In the late 60s, a middle-aged Jake LaMotta (William Forsythe) testifies before a government panel that is investigating that influence of the Mafia in professional boxing.  LaMotta testifies that, during his professional career, he did take a dive in one of his most famous matches.  LaMotta goes on to pursue an entertainment career which, despite starring in Cauliflower Ears with Jane Russell, never amounts too much.  He drinks too much, fights too much, and gets into arguments with a ghost (Robert Davi).  He also gets married several times, to women played by everyone from Penelope Ann Miller to Alicia Witt.  The movie ends with Jake happily walking down a snowy street and a title card announcing that Jake is now 95 years old and married to his seventh wife.  (The real Jake LaMotta died on September, 9 months after the release of The Bronx Bull.)

The Bronx Bull is a largely pointless movie about the later life of the antisocial boxer who was previously immortalized in Martin Scorsese’s Raging Bull.  In fact, The Bronx Bull was originally announced and went into production as Raging Bull II.  Then the producers of the original Raging Bull found out, filed a lawsuit, and the film became The Bronx Bull.  Because of the lawsuit, The Bronx Bull could cover every aspect of Jake’s life, except for what was already covered in Raging Bull.  In fact, Scorsese’s film (which undoubtedly had a huge impact on LaMotta’s later life) is not even mentioned in The Bronx Bull.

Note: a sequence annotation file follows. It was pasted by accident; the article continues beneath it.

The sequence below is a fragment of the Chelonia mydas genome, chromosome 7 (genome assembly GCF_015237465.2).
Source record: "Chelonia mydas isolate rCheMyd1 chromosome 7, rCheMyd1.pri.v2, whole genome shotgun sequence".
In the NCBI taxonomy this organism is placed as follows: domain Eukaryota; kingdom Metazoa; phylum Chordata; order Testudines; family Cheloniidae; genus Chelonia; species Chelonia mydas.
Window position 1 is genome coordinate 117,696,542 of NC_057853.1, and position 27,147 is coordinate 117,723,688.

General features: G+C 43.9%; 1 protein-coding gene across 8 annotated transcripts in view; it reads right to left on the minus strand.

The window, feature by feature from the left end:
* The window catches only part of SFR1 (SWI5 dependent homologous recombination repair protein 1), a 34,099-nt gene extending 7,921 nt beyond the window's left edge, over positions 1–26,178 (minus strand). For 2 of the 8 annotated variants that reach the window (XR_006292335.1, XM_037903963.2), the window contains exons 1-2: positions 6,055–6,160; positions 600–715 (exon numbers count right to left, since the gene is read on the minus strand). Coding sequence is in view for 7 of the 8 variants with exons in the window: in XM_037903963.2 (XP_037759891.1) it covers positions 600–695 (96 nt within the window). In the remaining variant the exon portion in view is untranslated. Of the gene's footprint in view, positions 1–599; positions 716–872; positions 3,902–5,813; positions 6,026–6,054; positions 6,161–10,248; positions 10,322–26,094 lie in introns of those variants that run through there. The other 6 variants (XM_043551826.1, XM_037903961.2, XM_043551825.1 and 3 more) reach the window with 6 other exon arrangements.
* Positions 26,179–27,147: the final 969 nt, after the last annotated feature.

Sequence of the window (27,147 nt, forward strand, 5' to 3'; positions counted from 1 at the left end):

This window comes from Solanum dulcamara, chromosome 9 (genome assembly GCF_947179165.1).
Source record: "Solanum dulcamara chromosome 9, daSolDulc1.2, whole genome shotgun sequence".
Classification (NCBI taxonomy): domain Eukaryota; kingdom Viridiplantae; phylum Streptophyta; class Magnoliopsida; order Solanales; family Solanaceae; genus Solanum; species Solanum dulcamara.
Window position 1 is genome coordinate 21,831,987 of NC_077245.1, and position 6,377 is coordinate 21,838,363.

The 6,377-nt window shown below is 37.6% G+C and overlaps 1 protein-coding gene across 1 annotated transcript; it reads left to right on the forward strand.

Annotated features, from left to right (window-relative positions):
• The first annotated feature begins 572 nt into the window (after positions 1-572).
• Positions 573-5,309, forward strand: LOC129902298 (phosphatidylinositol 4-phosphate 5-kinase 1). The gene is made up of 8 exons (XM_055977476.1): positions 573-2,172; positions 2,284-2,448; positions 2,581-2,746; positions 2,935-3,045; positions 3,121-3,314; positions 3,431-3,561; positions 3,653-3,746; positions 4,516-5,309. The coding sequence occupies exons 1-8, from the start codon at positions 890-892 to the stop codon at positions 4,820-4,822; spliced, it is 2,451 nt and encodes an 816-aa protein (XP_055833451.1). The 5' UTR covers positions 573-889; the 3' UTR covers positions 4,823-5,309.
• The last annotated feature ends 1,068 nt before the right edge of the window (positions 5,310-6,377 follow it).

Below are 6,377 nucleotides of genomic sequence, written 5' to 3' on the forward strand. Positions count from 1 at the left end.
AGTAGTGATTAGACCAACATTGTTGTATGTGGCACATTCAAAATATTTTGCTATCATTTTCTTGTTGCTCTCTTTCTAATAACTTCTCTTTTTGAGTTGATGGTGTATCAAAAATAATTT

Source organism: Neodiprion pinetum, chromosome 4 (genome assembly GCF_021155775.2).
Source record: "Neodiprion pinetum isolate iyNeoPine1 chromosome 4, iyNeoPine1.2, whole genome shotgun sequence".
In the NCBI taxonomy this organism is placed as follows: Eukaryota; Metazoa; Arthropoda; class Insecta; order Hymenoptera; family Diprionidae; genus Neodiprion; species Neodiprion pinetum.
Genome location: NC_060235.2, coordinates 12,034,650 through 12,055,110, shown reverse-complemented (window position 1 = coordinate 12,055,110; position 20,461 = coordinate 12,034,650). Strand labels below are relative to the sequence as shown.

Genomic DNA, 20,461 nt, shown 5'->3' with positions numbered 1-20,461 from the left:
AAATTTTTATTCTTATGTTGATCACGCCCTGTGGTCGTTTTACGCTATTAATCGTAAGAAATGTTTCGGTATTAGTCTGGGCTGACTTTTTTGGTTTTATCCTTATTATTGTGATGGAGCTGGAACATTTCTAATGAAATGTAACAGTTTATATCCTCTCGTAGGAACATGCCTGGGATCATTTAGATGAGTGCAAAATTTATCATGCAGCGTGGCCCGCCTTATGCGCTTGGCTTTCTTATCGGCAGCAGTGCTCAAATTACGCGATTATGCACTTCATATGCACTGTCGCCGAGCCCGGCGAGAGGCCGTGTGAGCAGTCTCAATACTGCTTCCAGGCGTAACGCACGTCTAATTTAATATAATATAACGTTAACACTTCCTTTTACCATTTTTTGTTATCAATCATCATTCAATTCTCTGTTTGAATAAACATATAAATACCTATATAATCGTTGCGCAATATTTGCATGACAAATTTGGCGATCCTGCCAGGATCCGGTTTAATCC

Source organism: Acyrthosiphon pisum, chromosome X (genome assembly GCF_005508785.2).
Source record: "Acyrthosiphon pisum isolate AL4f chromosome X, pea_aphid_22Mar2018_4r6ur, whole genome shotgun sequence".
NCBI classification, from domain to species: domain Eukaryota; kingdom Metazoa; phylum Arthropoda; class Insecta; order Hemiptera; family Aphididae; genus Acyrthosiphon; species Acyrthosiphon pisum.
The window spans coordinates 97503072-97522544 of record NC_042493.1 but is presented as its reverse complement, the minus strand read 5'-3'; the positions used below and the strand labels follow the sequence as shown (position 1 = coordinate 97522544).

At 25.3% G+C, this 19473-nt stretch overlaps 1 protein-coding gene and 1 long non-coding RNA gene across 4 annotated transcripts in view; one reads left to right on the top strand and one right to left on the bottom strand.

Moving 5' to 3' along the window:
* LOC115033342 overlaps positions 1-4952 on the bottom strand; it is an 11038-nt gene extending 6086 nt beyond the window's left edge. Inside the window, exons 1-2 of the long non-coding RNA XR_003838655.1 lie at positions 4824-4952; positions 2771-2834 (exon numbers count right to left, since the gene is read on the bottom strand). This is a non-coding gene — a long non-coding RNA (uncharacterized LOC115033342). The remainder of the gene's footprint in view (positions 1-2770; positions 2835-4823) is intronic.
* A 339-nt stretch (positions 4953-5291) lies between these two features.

William Forsythe does what he can with the role but, for the most part, Jake just seems to be a lout with anger issues.  With a cast that includes everyone from Tom Sizemore to Cloris Leachman to Bruce Davison, the movie is full of familiar faces but none of them get too much of a chance to make an impression.  Joe Mantegna comes the closest, playing Jake’s best friend.  The Bronx Bull was not only shot on the cheap but it looks even cheaper, with studio backlots unconvincingly filling in for 1930s Bronx.  The film’s director, Martin Guigui, occasionally tries to throw in a Scorsesesque camera movement and there are a few black-and-white flashbacks but, for the most part, this is the mockbuster version of Raging Bull.

Film Review: Black Mass (dir by Scott Cooper)


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You know how sometimes you watch a movie and you’re happy because you know it’s a good movie but, at the same time, you end up feeling slightly disappointed because, as good as it may be, it never quite becomes the great movie that you were hoping for?

That was kind of my reaction to Black Mass.

Black Mass tells the true story of James “Whitey” Bulger, the gangster who controlled the Boston underworld from the late 70s to the mid-90s.  Bulger was both famous and feared for his ruthless brutality and his willingness to murder just about anyone.  Bulger was also famous for being the brother of Billy Bulger, a powerful Democratic politician.  When it appeared that Whitey was finally on the verge of being indicted, he vanished into thin air and, for 2 decades, remained missing until he was finally captured in Florida.  Whitey Bulger is now serving two life sentences.